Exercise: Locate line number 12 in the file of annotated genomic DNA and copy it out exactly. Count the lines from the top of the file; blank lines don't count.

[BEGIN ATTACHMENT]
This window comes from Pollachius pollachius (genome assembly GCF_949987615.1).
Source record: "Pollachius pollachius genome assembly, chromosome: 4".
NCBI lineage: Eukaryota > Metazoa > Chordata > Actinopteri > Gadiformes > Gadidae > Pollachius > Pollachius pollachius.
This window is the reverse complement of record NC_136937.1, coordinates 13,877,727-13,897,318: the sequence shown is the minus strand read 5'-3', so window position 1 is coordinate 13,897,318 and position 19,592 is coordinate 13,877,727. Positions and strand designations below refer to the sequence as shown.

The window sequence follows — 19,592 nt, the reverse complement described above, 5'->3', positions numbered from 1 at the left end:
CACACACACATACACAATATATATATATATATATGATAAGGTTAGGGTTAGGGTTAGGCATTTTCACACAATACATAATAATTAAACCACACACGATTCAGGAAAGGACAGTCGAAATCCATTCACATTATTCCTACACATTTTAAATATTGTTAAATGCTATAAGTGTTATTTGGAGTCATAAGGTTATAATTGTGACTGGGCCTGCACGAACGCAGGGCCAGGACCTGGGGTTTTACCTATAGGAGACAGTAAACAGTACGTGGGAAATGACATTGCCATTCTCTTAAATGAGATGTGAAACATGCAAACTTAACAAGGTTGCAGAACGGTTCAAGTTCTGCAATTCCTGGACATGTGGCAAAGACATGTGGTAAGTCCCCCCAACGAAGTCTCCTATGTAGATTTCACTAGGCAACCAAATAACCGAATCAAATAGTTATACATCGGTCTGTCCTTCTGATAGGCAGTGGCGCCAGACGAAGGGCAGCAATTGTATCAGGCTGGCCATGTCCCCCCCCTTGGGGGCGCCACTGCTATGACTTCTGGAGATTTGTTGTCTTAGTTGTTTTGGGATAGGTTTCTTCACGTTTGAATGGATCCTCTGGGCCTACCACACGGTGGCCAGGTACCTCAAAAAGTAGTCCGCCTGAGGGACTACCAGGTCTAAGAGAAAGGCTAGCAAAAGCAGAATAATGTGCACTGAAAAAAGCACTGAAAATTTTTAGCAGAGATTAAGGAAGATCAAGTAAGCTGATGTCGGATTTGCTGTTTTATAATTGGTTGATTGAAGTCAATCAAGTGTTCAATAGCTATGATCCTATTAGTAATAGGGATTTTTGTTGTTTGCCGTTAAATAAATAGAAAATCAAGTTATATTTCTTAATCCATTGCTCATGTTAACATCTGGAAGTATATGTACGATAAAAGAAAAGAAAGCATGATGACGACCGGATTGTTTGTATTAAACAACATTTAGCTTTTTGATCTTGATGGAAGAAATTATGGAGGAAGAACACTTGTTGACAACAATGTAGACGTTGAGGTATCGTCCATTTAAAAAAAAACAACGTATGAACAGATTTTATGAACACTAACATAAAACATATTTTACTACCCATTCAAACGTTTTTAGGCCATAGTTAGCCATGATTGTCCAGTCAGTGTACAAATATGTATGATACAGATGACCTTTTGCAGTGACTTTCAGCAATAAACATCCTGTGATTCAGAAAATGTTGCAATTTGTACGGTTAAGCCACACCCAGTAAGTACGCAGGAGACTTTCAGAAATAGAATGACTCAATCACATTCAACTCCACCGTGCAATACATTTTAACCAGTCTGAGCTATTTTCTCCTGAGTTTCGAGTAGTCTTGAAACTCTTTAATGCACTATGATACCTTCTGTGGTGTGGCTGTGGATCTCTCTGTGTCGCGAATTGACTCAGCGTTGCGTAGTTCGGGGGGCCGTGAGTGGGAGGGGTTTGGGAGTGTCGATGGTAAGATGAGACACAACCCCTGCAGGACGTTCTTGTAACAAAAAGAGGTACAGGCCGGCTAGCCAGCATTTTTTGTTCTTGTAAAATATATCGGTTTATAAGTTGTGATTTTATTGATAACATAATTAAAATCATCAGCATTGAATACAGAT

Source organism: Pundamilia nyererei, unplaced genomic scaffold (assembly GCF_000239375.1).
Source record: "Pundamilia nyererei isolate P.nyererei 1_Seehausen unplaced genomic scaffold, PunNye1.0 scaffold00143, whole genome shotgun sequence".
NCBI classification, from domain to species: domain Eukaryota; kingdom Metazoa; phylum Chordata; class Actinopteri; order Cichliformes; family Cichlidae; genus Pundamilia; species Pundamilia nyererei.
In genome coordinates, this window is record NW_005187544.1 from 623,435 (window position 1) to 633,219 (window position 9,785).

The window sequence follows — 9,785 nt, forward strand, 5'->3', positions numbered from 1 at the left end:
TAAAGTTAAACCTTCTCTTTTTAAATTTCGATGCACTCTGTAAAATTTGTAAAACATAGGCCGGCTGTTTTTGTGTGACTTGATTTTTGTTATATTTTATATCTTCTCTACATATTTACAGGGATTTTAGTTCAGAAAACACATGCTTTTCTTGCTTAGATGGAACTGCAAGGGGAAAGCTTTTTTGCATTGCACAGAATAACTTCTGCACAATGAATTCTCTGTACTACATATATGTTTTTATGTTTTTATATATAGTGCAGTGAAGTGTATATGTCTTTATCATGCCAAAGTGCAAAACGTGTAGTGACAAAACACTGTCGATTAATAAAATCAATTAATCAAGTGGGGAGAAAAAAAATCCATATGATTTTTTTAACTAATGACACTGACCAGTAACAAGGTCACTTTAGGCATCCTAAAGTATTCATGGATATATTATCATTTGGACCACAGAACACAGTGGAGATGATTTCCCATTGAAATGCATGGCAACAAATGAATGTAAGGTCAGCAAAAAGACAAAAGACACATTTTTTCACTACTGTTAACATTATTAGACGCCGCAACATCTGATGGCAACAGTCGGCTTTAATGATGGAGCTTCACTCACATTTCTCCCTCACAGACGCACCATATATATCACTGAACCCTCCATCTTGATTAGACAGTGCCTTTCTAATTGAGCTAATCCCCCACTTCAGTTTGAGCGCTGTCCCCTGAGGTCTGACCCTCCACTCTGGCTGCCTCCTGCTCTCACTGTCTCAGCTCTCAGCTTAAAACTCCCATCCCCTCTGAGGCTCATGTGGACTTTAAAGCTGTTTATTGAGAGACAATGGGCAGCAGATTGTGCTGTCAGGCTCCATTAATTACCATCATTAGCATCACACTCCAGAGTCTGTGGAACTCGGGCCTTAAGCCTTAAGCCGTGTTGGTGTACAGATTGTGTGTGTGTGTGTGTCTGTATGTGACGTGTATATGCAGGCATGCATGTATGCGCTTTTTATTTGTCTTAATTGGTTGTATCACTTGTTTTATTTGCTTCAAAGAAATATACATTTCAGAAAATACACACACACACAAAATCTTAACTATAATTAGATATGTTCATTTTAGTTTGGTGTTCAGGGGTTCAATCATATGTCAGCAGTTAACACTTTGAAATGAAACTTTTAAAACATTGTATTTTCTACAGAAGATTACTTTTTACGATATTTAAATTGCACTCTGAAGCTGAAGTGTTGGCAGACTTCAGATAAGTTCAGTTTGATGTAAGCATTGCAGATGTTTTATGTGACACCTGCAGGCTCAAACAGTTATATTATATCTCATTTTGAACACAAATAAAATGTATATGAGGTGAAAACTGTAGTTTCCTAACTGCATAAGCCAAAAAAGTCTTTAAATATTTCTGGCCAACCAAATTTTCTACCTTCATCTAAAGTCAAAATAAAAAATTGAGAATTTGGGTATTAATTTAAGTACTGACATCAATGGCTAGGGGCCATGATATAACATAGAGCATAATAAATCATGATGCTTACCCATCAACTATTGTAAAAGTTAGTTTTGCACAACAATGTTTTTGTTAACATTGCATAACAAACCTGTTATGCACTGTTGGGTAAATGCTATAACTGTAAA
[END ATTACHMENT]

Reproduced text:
TAAAGTTAAACCTTCTCTTTTTAAATTTCGATGCACTCTGTAAAATTTGTAAAACATAGGCCGGCTGTTTTTGTGTGACTTGATTTTTGTTATATTTTATATCTTCTCTACATATTTACAGGGATTTTAGTTCAGAAAACACATGCTTTTCTTGCTTAGATGGAACTGCAAGGGGAAAGCTTTTTTGCATTGCACAGAATAACTTCTGCACAATGAATTCTCTGTACTACATATATGTTTTTATGTTTTTATATATAGTGCAGTGAAGTGTATATGTCTTTATCATGCCAAAGTGCAAAACGTGTAGTGACAAAACACTGTCGATTAATAAAATCAATTAATCAAGTGGGGAGAAAAAAAATCCATATGATTTTTTTAACTAATGACACTGACCAGTAACAAGGTCACTTTAGGCATCCTAAAGTATTCATGGATATATTATCATTTGGACCACAGAACACAGTGGAGATGATTTCCCATTGAAATGCATGGCAACAAATGAATGTAAGGTCAGCAAAAAGACAAAAGACACATTTTTTCACTACTGTTAACATTATTAGACGCCGCAACATCTGATGGCAACAGTCGGCTTTAATGATGGAGCTTCACTCACATTTCTCCCTCACAGACGCACCATATATATCACTGAACCCTCCATCTTGATTAGACAGTGCCTTTCTAATTGAGCTAATCCCCCACTTCAGTTTGAGCGCTGTCCCCTGAGGTCTGACCCTCCACTCTGGCTGCCTCCTGCTCTCACTGTCTCAGCTCTCAGCTTAAAACTCCCATCCCCTCTGAGGCTCATGTGGACTTTAAAGCTGTTTATTGAGAGACAATGGGCAGCAGATTGTGCTGTCAGGCTCCATTAATTACCATCATTAGCATCACACTCCAGAGTCTGTGGAACTCGGGCCTTAAGCCTTAAGCCGTGTTGGTGTACAGATTGTGTGTGTGTGTGTGTCTGTATGTGACGTGTATATGCAGGCATGCATGTATGCGCTTTTTATTTGTCTTAATTGGTTGTATCACTTGTTTTATTTGCTTCAAAGAAATATACATTTCAGAAAATACACACACACACAAAATCTTAACTATAATTAGATATGTTCATTTTAGTTTGGTGTTCAGGGGTTCAATCATATGTCAGCAGTTAACACTTTGAAATGAAACTTTTAAAACATTGTATTTTCTACAGAAGATTACTTTTTACGATATTTAAATTGCACTCTGAAGCTGAAGTGTTGGCAGACTTCAGATAAGTTCAGTTTGATGTAAGCATTGCAGATGTTTTATGTGACACCTGCAGGCTCAAACAGTTATATTATATCTCATTTTGAACACAAATAAAATGTATATGAGGTGAAAACTGTAGTTTCCTAACTGCATAAGCCAAAAAAGTCTTTAAATATTTCTGGCCAACCAAATTTTCTACCTTCATCTAAAGTCAAAATAAAAAATTGAGAATTTGGGTATTAATTTAAGTACTGACATCAATGGCTAGGGGCCATGATATAACATAGAGCATAATAAATCATGATGCTTACCCATCAACTATTGTAAAAGTTAGTTTTGCACAACAATGTTTTTGTTAACATTGCATAACAAACCTGTTATGCACTGTTGGGTAAATGCTATAACTGTAAA